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Health Minister David Clark sacked Southern Partnership Group chairman Andrew Blair this week and appointed Mr Hodgson.
"Unfortunately, I think this project now is going to be bogged down by parochial interests and very much a Labour Party political overlay," Dr Coleman said.
As an outsider, Hawke’s Bay consultant Mr Blair had the necessary detachment to make "tough decisions" about the new hospital.
"This turns this immediately from someone that’s best for the southern community to something that’s best for the Labour Party," Dr Coleman said.
Dr Clark and Mr Hodgson dismissed Dr Coleman’s criticism.
"I make no apologies for reinvigorating the Dunedin Hospital project that has languished for too long under the previous National minister.
"The public will judge Dr Coleman for his previous failures and see his comments for what they are," Dr Clark said.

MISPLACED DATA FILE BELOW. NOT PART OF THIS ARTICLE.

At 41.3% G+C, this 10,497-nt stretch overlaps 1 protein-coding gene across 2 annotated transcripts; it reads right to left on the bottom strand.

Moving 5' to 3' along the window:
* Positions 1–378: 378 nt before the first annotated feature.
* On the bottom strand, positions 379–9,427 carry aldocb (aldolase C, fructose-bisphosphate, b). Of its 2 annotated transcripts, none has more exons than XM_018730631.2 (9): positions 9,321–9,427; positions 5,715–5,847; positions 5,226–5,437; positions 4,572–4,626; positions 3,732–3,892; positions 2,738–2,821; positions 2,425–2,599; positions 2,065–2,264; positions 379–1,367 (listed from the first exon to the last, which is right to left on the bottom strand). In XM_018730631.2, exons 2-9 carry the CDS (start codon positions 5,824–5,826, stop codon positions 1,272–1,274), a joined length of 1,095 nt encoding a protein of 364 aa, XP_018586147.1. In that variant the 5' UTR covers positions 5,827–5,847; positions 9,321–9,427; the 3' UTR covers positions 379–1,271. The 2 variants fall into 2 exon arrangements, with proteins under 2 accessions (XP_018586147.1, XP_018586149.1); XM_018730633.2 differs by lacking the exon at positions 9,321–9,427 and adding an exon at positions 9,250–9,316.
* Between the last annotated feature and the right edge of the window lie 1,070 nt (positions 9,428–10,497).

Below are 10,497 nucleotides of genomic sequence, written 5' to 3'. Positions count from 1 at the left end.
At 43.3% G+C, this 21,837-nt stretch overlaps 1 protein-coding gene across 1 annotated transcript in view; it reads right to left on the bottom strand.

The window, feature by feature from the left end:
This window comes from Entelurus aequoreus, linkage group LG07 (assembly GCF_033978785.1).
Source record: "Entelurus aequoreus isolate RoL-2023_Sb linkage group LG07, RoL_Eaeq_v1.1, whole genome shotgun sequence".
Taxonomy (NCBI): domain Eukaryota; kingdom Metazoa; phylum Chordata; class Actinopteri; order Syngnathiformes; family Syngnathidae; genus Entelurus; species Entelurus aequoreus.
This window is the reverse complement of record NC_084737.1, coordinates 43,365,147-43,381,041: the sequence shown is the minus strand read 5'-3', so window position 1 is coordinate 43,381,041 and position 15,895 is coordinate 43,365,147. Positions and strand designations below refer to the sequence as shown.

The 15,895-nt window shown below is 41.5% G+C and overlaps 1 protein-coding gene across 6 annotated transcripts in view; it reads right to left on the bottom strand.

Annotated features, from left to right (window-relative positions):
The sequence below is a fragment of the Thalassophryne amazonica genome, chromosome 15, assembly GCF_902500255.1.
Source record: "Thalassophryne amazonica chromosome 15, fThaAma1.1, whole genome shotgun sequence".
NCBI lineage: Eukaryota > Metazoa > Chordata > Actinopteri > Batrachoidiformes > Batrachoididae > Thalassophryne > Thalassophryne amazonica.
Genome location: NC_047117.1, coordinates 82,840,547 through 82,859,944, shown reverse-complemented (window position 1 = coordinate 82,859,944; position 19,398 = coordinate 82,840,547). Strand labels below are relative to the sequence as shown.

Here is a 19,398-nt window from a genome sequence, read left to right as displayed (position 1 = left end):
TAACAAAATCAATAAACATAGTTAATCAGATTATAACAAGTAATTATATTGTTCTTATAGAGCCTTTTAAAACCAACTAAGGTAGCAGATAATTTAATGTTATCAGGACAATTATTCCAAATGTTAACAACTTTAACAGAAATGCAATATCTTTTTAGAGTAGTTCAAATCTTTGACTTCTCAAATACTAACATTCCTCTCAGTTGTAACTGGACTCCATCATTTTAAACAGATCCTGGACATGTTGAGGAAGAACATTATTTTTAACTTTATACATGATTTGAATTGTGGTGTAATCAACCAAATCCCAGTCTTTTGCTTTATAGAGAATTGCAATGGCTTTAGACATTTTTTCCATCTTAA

Mr Hodgson, who said he would take "great joy" proving Dr Coleman wrong, was "delighted" with his new job.
"I’m thrilled. It’s a beaut challenge, it’s my city and someone wants to put a nice big hospital there and that is an incredible opportunity."
Mr Hodgson was more sanguine about previous delays than Dr Clark, saying they reflected the scale of moving to a full hospital rebuild.
"I’m going to leave the political stuff to David," he said when asked about the apparent difference in their views.
He expressed confidence in the Ministry of Health as project manager but said he would be keeping people "on their mettle".
The senior doctors’ union welcomed the removal of Mr Blair but urged Dr Clark to consider changing the partnership group model introduced by the previous government.
"It’s a sensible move to stand down Andrew Blair, who has limited knowledge of the wider Southern DHB region’s hospital needs.
"His hospital experience is limited to much smaller and less complex private hospitals," union executive director Ian Powell said.
"Dr Clark also needs to go a step further by changing the role of the partnership group by ensuring that Southern DHB is in the driving seat of the Dunedin Hospital rebuild and not controlled by this group," Mr Powell said.
Dr Clark also removed Auckland consultant Tony Lanigan, replacing him with University of Otago chief operating officer Stephen Willis.